I have to honestly say that I’m divided totally 50/50 between The Raconteurs and The White Stripes. My brain now has two options for songs that I write, and it’s a really nice luxury to have as a songwriter. I have so many songs now for another White Stripes record: Meg and I are working on songs during the breaks from touring with The Raconteurs.
But this band is making me a much better guitar player. I’ve taken a 10-year-leap in terms of guitar playing, because in the White Stripes I didn’t have time to explore – I had to keep going back to rhythm guitar to keep the show going.
Brendan Benson (vocals, guitar): I remember writing the main part of “Steady As She Goes” and recording a little demo on a little tape recorder. All it was, was “Find yourself a girl, find yourself a girl...”, just the same line over and over again. And then Jack came by the house and I played it for him. He liked it and we just started writing, as he does. He’s good at that, and he just finished the lyric.
The theme of settling down is kind of an ongoing discussion with myself. I haven’t really figured it out or come to any conclusions. It’s kind of an age-old topic. Jack’s approach was a little different, and I didn’t quite understand it at first. He came up with the phrase “Steady, as she goes” and I thought, “Yeah, that’s cool.” I never questioned the phrase ‘kink in the single life’ and I didn’t think about it too much because I guess I was so preoccupied with other things – just the fact that we were writing together.
The cool thing about The Raconteurs is that there are two approaches to the music. It’s like the duality of man, yin and yang, devil and angel. And I think this song is like that, too. I don’t always understand Jack’s part in it and he probably doesn’t always understand my part in it. What I like most about songwriting is sneaking an idea in where it doesn’t belong. A bunch of kids jumping up and down singing ‘Steady, as she goes!’ – if you think about it, it’s kind of ironic.
It’s debatable when the birth of The Raconteurs was. We wrote “Steady” but then we wrote “Broken Boy Soldier”, I think, on the same day. It all happened without talking, almost – screwing around, having fun.
Everything was done so fast. “Steady As She Goes” is an early take, if not the first take. Jack was like, “Okay, cool, I thought that was great.” I was like, “Wait, were we recording?”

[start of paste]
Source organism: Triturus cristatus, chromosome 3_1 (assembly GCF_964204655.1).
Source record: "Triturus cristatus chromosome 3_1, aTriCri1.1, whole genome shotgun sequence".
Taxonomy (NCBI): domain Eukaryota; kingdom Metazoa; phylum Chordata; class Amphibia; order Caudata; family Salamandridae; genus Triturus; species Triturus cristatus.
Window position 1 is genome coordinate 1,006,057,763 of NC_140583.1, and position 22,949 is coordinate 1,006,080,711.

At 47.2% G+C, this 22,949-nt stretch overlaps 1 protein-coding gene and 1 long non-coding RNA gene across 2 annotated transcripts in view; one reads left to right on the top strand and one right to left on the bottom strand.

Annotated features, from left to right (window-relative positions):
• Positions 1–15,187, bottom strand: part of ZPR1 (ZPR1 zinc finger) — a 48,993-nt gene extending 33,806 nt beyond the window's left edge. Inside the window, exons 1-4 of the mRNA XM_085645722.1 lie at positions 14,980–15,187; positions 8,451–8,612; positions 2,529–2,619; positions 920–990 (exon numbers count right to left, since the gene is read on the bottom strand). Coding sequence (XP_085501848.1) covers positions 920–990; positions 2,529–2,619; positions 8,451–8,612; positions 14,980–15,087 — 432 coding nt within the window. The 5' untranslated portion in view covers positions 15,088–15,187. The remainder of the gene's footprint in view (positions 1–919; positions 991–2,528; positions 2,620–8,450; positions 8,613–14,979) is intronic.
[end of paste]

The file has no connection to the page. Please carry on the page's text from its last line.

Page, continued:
I look at us like black sheep. I look at us next to what’s happening on the charts and it doesn’t look like it fits. At one point we were right behind the Red Hot Chili Peppers on the charts and I thought, ‘How can that be?’ I’m having a hard time figuring it out!
Patrick Keeler (drums): Brendan and Jack just wrote the song to write it – they weren’t trying to make an album or anything. I heard it in Jack’s car when he played it for me, like, “Check out what me and Brendan made.” Little Jack and I were coming up anyway to record some demos with Brendan, so we all four happened to be in town at the same time. So we recorded that song. We kind of changed it up a little bit, making it more rocking.
It probably took five or six songs before we realised we were making a record. So we started naming songs and then started naming our band. We stopped around 10 songs because we figured we could’ve just gone on and on.
We’ve been really lucky with the people that come out to the shows, like the very first show in Liverpool in March. We’ve done nine or ten festivals over the summer, and the response has been great.
We’ve been writing the whole time for a new record. There was no problem with coming up with new songs; the hardest part was to stop! So I think we’re all excited about getting back into the studio.
Written by: Jack White and Brendan Benson
Performers: Jack White, Brendan Benson, Patrick Keeler, ‘Little’ Jack Lawrence
Produced by: Jack White, Brendan Benson, Patrick Keeler, ‘Little’ Jack Lawrence
Recorded at: Brendan Benson’s East Grand Studio, Detroit, Michigan
Released: April 2006
Highest UK chart position: 4
Highest US chart position: 55